SpaceX reportedly looking to build Starship rockets at Port of LA
SpaceX is said to be in talks with local government officials about setting up a new rocket factory in the Port of Los Angeles, a location that would give it easy access to the ocean for transporting its next-generation Starship and Super Heavy launch vehicles to its coastal launchpad sites in Florida. CNBC reported that these discussions were confirmed by Port of LA officials.
As CNBC points out, this isn’t the first time that SpaceX has done this dance with the Port of LA: The company had received approval to build a manufacturing facility in the port two years ago, and agreed on a 10-year, $1.4 million-per-year lease, before subsequently going back on that agreement in 2019.
Currently, SpaceX is building its Starship prototype for orbital testing at a facility in Boca Chica, Texas. That’s a one-off vehicle however, intended for the purpose of testing and working out the final design for the Starship, which is meant to be a fully reusable spacecraft, which in tandem with SpaceX’s forthcoming “Super Heavy” booster will be able to take large payloads to orbit — and ultimately to the Moon and Mars.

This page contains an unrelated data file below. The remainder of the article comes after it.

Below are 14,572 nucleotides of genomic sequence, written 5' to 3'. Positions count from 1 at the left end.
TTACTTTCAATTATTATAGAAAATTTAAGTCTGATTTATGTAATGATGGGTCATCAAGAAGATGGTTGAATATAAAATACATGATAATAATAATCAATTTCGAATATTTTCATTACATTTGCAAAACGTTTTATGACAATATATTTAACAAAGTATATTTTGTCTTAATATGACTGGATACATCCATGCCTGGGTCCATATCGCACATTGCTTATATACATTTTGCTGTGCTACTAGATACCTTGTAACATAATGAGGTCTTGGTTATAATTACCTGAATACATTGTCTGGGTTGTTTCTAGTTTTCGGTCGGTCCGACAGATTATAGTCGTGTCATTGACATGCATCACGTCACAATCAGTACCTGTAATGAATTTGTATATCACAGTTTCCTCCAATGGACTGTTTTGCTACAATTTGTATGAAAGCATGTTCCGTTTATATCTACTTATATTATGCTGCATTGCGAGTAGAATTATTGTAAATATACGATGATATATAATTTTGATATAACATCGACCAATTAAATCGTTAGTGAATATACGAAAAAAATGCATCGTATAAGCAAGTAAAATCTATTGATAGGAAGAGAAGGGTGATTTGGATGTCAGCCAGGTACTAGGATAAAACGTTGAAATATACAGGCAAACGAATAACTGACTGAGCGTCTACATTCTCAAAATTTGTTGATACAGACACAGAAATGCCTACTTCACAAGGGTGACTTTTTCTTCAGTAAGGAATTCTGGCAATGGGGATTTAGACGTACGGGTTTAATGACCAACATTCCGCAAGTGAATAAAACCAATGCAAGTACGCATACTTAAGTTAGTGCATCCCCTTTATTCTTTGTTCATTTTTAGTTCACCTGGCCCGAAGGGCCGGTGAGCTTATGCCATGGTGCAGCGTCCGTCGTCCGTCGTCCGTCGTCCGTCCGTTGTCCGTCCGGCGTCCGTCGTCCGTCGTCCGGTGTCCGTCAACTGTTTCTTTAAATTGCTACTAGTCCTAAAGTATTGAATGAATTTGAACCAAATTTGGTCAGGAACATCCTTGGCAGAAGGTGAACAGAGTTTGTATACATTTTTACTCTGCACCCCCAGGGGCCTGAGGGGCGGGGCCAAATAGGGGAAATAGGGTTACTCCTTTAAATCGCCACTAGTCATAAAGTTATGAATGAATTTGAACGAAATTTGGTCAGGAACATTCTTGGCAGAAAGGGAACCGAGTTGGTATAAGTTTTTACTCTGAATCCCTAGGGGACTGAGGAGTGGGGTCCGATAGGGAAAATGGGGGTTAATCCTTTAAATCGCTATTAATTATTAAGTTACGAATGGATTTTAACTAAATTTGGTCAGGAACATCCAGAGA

SpaceX CEO Elon Musk has shared eventual plans for Starship that involve flying them with very high frequency, and ultimately attaining a rate of construction of 100 Starships per year with the aim of producing 1,000 over the course of the next 10 years. Musk says that this rate of production is required to perform cargo and passenger flights with the frequency and volume needed to establish a permanent human presence on Mars — which, ultimately, has been his goal all along with SpaceX.
It stands to reason that building that many large vehicles in that span of time would require additional production facility resources. SpaceX currently manufactures Falcon 9 and Falcon Heavy at its facility in Hawthorne, Calif., and then transports those in sections over land, but Starship and Super Heavy will be considerably larger and will likely require transportation by water to reach SpaceX’s launch sites.
CNBC’s report cites LA City Councilman Joe Buscaino as saying that SpaceX might seek to be up and running with at least a temporary production facility in as little as 90 days, though no deal is yet finalized between the parties.